Writing Center

Welcome to the  Writing Center


Special Announcement: We’ve Moved! The Writing Center is now located in the ITCC in room 430. Come visit us and check out our new digs!

Part of the college-wide Writing Intensive Program, the Writing Center expresses the College’s belief in writing competence as an essential ingredient of a liberal arts education.  Operating within the Honor Code, the Writing Center offers free tutorial assistance to students, regardless of major, class level, or skill level.


Since the Writing Center schedule fills quickly during busy times in the semester, it’s a good idea to make appointments in advance of need.  Walk-in service may be available. Our operating hours are Monndays-Thursdays 10am-9pm, Fridays 10am-3pm and Sundays 7pm-9pm


Want to be a Writing Center Tutor? download the application here


Enter the 2014 Writing Center Contest

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Join us in congratulating the winners of the 2013 Writing Center Contest:

Social Sciences (Seniors)

Laila McQuade “Armenian Genocide?”

                HIST: History of Warfare in the Middle East—Dr. Corlu


Leah Tams “Dueling Pistols: Relations with South America, Gift-Giving, and Dueling”

                HIST 300W: World of James Monroe—Dr. Good


Adam Hager “Old Growth Forest Management in the Pacific Northwest: How the Northern Spotted Owl

                Affected Policy Change”

                GEOG 490M: The American Conservation Movement—Dr. Bowen


Gemma Cohen, Carey Natoli, Lindsey Bevis, and Eunice Achiaa “Housing Issues in the Greater

                Fredericksburg Area: A Comparison of Demographic Trends”

                SOCG 364: Quantitative Research Methods—Dr. Schleef


Patrick Sheehy “Nato’s Persistance in a Post Cold War Era”

                PSCI 471: Alliance Politics—Dr. Davidson


Social Sciences (Juniors)


Jeannette Hodge “Paid Childcare Arrangements as Explained by Robert Trivers’ Theory of Reciprocal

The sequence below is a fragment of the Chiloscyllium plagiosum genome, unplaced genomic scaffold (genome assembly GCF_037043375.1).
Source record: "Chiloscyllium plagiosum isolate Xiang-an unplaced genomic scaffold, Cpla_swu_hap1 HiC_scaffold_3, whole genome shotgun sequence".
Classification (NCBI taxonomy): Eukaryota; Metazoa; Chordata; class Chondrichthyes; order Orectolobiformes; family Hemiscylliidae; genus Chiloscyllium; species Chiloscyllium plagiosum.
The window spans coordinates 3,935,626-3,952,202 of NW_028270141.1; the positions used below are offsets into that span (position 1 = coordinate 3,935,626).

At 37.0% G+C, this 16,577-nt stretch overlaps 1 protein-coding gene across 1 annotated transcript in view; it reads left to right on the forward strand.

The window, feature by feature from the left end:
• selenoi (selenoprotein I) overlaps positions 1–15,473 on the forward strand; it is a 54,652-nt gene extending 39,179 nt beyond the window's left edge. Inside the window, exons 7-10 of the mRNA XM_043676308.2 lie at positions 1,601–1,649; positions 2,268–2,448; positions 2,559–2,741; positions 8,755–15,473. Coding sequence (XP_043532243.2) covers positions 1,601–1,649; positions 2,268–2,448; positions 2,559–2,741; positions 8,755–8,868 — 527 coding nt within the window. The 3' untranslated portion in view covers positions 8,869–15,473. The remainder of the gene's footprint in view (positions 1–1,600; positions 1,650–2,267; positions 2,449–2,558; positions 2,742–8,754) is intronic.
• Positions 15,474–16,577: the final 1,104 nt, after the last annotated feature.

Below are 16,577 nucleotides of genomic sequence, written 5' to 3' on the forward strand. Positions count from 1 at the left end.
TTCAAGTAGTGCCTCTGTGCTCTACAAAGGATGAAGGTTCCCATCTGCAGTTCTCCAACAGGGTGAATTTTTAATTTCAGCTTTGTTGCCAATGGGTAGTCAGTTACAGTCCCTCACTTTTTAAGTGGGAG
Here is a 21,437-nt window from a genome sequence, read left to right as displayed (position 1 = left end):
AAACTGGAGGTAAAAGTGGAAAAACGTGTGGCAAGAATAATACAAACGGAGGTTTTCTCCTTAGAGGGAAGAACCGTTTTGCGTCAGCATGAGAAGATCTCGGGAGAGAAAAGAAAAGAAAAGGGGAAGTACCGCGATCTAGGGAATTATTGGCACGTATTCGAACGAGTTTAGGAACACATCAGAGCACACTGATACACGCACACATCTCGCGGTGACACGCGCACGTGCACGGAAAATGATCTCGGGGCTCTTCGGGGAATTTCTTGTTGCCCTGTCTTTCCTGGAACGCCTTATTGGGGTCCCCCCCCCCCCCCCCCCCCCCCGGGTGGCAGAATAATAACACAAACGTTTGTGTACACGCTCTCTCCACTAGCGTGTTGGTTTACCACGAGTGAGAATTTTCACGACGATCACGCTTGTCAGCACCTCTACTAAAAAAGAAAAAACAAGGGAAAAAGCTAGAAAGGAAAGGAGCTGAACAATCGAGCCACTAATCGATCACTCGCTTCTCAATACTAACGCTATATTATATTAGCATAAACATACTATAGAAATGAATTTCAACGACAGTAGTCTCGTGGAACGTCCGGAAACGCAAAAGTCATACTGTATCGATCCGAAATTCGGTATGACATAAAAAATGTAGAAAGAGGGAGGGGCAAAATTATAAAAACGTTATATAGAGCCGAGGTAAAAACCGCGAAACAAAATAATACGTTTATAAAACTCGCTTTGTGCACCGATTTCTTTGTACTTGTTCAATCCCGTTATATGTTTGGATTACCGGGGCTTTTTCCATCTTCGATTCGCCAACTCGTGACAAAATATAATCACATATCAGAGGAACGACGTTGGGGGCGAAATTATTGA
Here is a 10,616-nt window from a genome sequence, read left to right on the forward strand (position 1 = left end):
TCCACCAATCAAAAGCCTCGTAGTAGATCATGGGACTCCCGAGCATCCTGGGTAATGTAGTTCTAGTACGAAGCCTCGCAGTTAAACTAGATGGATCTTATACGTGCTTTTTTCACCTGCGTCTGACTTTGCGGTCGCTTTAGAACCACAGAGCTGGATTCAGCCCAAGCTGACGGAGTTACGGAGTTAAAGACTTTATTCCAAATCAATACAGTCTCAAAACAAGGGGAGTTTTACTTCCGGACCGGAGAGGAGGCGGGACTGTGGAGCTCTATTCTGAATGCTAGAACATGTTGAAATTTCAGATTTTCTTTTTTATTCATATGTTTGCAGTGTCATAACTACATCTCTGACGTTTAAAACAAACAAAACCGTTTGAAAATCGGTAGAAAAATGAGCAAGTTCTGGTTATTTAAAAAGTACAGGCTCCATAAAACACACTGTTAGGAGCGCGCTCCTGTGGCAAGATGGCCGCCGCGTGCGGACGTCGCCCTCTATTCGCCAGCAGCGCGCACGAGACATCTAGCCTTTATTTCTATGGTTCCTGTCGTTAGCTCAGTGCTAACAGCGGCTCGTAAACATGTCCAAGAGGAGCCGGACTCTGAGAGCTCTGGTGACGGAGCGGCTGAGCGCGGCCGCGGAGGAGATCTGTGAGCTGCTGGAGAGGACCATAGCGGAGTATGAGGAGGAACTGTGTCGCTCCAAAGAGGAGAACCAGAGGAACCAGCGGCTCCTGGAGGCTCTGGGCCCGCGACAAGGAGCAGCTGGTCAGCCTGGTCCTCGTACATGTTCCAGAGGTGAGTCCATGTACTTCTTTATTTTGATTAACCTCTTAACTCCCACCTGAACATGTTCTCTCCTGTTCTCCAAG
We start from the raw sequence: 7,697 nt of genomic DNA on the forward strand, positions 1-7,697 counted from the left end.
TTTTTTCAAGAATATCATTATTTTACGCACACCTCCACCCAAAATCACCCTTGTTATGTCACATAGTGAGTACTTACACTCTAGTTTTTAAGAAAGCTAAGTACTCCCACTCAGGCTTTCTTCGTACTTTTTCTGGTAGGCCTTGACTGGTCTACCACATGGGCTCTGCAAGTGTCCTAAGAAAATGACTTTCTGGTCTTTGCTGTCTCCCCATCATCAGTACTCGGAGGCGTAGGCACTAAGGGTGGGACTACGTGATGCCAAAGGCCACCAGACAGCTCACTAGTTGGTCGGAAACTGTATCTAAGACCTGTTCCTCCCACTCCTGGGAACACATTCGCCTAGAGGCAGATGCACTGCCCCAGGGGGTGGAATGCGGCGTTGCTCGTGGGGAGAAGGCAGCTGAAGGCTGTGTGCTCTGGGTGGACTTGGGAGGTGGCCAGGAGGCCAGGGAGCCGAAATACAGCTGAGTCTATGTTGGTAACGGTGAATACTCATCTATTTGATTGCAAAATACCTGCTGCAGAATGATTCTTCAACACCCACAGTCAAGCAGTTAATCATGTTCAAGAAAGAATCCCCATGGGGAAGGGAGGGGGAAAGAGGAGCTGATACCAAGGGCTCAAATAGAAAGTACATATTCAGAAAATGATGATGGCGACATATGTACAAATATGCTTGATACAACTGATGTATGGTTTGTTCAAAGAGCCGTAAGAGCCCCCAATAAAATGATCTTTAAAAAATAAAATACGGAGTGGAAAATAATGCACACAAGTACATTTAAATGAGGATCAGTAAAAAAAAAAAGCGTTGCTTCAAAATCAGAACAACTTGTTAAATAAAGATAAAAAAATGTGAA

SOCG 301: Evolution and Social Behavior—Dr. Crippen


Conner Allen “Against All Odds: The Unexpected Outcome of the Siege of Malta, 1565”

                HIST 299: Intro to the Study of History—Dr. Ferrell and Mr. Bales


Social Sciences (Freshmen and Sophomore)


Kimberly Humphries “Coolidge and His ‘Economic Heroism’”

                HIST 300Z: History of the 1920s and 1930s—Dr. Ferrell


Arts and Humanities (Seniors)


Allison Mackey “I Know Scary, and You Ain’t Got His Smile”

                ENGL 307: The Writing Process—Dr. Hale


Brent Forrest Arehart “The Historicizing of Ancient Christian Heresiology”

                RELG 401: Guided Research—Dr. Cain and Dr. Goehring



Arts and Humanities (Juniors)


Lisa Johnson “Infancy is the Perpetual Messiah”

                ENGL 355: American Romanticism—Dr. Rigsby


Nicole Oestreicher “Nietzsche’s Perspectivism and the Neo-Kantian Approach to the Self-Referential


                PHIL 303: Hegel, Marx, and Nietzsche—Dr. Vasey


Arts and Humanities (Freshmen and Sophomore)


Sarah Hansen “Giving Voice to the Mistress: Feminism and “To His Coy Mistress”

                ENGL 295: Methods of Advanced Literary Study—Dr. Foss


Natural Sciences


Katherine Coleman “Hazel Run Environmental Conditions”

                GEOL 313: Fluvial Geomorphology—Dr. Kisila


College of Business and College of Education


Kylie Kerr “The Effect of Student Perception of Teacher Expectations on Math Anxiety in the Middle

                School Mathematics Classroom”

                EDUC 580: Introduction to Research—Dr. Davis




Soyeon Park “The Effect of Product Name Change”

                BUAD 471: Consumer Behavior—Dr. Gentry




Claire Everett “Shibui Maria”

                FSEM 100Z: International Short Fiction by Women—Prof. Smith


FSEM (Honorable Mention)


Sarah Hansen “Realizations about Race in 2008”

                FSEM 100G: Race and Revolution—Dr. Conley